One of the world’s most popular characters is back on the big screen as a new chapter in the Spider-Man legacy is revealed in ‘The Amazing Spider-Man.’ Focusing on an untold story that tells a different side of the Peter Parker story, the film stars Andrew Garfield, Emma Stone, Rhys Ifans, Denis Leary, Campbell Scott, Irrfan Khan, with Martin Sheen and Sally Field. The film is directed by Marc Webb from a screenplay written by James Vanderbilt, based on the Marvel Comic Book by Stan Lee and Steve Ditko. ’The Amazing Spider-Man’ is the story of Peter Parker (Andrew Garfield), an outcast high schooler who was abandoned by his parents as a boy, leaving him to be raised by his Uncle Ben (Martin Sheen) and Aunt May (Sally Field). Like most teenagers, Peter is trying to figure out who he is and how he got to be the person he is today. Peter is also finding his way with his first high school crush, Gwen Stacy (Emma Stone), and together, they struggle with love, commitment, and secrets. As Peter discovers a mysterious briefcase that belonged to his father, he begins a quest to understand his parents’ disappearance – leading him directly to Oscorp and the lab of Dr. Curt Connors (Rhys Ifans), his father’s former partner. As Spider-Man is set on a collision course with Connors’ alter-ego, The Lizard, Peter will make life-altering choices to use his powers and shape his destiny to become a hero. ‘The Amazing Spider-Man’ will be swinging onto the big screen July 3rd in the US and July 4th in the UK.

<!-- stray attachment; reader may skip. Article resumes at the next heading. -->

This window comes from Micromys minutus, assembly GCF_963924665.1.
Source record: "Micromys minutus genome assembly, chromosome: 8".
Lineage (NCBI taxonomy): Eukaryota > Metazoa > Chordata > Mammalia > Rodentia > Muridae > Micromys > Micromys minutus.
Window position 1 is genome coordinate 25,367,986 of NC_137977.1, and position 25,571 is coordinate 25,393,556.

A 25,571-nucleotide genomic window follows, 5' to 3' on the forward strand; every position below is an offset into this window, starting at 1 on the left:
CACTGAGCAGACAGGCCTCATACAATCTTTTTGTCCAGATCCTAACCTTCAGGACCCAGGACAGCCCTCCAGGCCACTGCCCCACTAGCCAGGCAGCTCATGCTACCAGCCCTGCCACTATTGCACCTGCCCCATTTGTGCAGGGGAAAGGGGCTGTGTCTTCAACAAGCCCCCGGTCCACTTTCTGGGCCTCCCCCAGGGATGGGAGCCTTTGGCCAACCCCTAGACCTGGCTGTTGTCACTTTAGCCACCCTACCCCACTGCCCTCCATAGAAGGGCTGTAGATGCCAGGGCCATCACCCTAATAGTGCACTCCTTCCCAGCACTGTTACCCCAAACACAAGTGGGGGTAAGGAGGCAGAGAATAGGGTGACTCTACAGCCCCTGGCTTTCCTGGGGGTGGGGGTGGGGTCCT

To start with, Dr. Curt Connors’ research is potentially a force for good. But then as the story moves along, there’s a lot of similiraties between what he goes through as The Lizard and hard drug addiction….?

Rhys Ifans: Yeah. Dr. Curt Connors and Richard Parker, they lead the early advancements in cross-species genetics. Peter Parker’s father was working with arachnids, spiders. And I was working with reptiles. Given the fact that I’m limbless and reptiles have the ability to re-grow a limb, that is potentially a force for good – given the amount of military and landmine victims, civilians, all over the world. It could be a good thing. The drug addiction, that was something in my mind. It was very clear, you know? He injects himself and develops the strength of ten men, he thinks he’s godlike. What he doesn’t reckon with is of course the advancement with science will re-grow his arm. But also he acquires reptilian, cold blooded traits.

What was the most interesting part of transforming into The Lizard?